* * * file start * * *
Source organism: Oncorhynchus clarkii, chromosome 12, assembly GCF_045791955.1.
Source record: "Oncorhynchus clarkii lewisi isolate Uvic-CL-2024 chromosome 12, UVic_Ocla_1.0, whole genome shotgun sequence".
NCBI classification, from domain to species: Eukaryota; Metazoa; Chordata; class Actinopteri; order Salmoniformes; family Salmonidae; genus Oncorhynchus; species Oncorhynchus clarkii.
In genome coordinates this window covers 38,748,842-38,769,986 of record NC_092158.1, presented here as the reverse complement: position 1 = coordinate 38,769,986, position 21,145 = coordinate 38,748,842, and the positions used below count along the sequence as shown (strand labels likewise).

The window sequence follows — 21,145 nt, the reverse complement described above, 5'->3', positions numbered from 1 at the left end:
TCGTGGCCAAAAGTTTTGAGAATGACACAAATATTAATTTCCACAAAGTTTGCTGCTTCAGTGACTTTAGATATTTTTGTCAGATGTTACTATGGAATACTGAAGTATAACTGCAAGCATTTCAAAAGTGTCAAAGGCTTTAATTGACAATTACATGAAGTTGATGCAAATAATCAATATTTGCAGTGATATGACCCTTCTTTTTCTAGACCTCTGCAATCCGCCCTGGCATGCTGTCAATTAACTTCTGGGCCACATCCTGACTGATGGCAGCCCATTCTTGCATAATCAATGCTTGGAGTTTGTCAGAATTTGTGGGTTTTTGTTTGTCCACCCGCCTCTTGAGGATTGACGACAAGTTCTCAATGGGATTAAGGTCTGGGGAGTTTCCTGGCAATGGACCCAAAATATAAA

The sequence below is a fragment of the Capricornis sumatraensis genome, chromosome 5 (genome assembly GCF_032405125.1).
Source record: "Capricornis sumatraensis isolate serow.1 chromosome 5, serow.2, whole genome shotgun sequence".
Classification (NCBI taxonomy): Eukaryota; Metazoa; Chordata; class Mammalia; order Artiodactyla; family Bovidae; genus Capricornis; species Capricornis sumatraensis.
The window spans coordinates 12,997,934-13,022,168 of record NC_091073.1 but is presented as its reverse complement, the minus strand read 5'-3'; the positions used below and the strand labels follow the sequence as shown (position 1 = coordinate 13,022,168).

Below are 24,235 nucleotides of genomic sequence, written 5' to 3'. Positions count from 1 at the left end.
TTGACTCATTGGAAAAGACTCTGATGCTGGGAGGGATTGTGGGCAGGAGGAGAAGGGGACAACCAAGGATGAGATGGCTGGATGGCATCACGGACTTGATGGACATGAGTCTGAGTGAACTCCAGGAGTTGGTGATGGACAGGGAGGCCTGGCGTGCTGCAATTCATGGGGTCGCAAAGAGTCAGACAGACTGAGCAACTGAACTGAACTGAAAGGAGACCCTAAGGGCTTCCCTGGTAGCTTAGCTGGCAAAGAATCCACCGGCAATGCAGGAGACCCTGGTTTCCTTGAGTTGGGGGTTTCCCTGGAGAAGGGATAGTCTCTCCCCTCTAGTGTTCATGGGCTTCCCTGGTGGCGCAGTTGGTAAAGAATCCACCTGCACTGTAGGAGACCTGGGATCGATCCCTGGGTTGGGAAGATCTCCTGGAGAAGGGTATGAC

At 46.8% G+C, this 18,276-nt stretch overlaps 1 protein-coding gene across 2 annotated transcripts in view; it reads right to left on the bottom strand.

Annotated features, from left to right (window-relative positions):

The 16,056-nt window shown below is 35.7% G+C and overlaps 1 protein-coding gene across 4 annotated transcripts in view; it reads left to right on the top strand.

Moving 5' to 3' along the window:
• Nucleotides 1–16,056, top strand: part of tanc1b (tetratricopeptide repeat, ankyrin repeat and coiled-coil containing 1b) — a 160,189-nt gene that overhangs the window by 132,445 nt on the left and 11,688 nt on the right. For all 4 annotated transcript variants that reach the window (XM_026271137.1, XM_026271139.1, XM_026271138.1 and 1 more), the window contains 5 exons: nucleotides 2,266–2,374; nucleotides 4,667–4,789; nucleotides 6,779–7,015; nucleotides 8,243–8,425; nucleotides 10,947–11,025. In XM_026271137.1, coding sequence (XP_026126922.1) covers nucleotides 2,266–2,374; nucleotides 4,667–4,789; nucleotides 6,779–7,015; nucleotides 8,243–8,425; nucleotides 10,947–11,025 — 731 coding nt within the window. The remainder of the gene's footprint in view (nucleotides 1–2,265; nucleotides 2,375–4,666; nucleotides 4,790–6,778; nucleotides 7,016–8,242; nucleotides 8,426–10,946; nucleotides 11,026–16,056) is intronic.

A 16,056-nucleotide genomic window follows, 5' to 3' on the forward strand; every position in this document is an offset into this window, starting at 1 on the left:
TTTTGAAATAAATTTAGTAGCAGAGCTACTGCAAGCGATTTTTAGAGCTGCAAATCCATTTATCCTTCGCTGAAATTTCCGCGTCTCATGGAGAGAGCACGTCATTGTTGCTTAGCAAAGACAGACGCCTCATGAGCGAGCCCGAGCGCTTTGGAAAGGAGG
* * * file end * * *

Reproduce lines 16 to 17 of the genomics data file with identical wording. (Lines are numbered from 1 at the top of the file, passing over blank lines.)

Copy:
Moving 5' to 3' along the window:
• Nucleotides 1–16,056, top strand: part of tanc1b (tetratricopeptide repeat, ankyrin repeat and coiled-coil containing 1b) — a 160,189-nt gene that overhangs the window by 132,445 nt on the left and 11,688 nt on the right. For all 4 annotated transcript variants that reach the window (XM_026271137.1, XM_026271139.1, XM_026271138.1 and 1 more), the window contains 5 exons: nucleotides 2,266–2,374; nucleotides 4,667–4,789; nucleotides 6,779–7,015; nucleotides 8,243–8,425; nucleotides 10,947–11,025. In XM_026271137.1, coding sequence (XP_026126922.1) covers nucleotides 2,266–2,374; nucleotides 4,667–4,789; nucleotides 6,779–7,015; nucleotides 8,243–8,425; nucleotides 10,947–11,025 — 731 coding nt within the window. The remainder of the gene's footprint in view (nucleotides 1–2,265; nucleotides 2,375–4,666; nucleotides 4,790–6,778; nucleotides 7,016–8,242; nucleotides 8,426–10,946; nucleotides 11,026–16,056) is intronic.